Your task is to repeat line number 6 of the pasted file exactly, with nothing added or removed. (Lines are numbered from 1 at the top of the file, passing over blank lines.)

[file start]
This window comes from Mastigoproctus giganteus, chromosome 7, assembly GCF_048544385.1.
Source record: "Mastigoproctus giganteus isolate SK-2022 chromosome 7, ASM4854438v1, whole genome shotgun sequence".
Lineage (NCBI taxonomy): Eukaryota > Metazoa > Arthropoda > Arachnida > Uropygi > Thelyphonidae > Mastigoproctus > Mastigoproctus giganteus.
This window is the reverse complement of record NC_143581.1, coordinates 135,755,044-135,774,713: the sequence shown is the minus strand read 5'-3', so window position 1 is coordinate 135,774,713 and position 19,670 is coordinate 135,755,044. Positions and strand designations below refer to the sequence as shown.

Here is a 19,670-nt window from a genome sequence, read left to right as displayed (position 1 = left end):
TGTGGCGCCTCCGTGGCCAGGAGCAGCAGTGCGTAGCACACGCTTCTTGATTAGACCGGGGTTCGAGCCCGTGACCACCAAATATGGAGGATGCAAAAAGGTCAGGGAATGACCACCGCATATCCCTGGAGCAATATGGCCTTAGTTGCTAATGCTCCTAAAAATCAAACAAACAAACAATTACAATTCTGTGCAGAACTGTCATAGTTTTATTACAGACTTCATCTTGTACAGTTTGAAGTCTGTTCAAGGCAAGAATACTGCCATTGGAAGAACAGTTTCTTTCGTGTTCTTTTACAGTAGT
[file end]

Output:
TGTGGCGCCTCCGTGGCCAGGAGCAGCAGTGCGTAGCACACGCTTCTTGATTAGACCGGGGTTCGAGCCCGTGACCACCAAATATGGAGGATGCAAAAAGGTCAGGGAATGACCACCGCATATCCCTGGAGCAATATGGCCTTAGTTGCTAATGCTCCTAAAAATCAAACAAACAAACAATTACAATTCTGTGCAGAACTGTCATAGTTTTATTACAGACTTCATCTTGTACAGTTTGAAGTCTGTTCAAGGCAAGAATACTGCCATTGGAAGAACAGTTTCTTTCGTGTTCTTTTACAGTAGT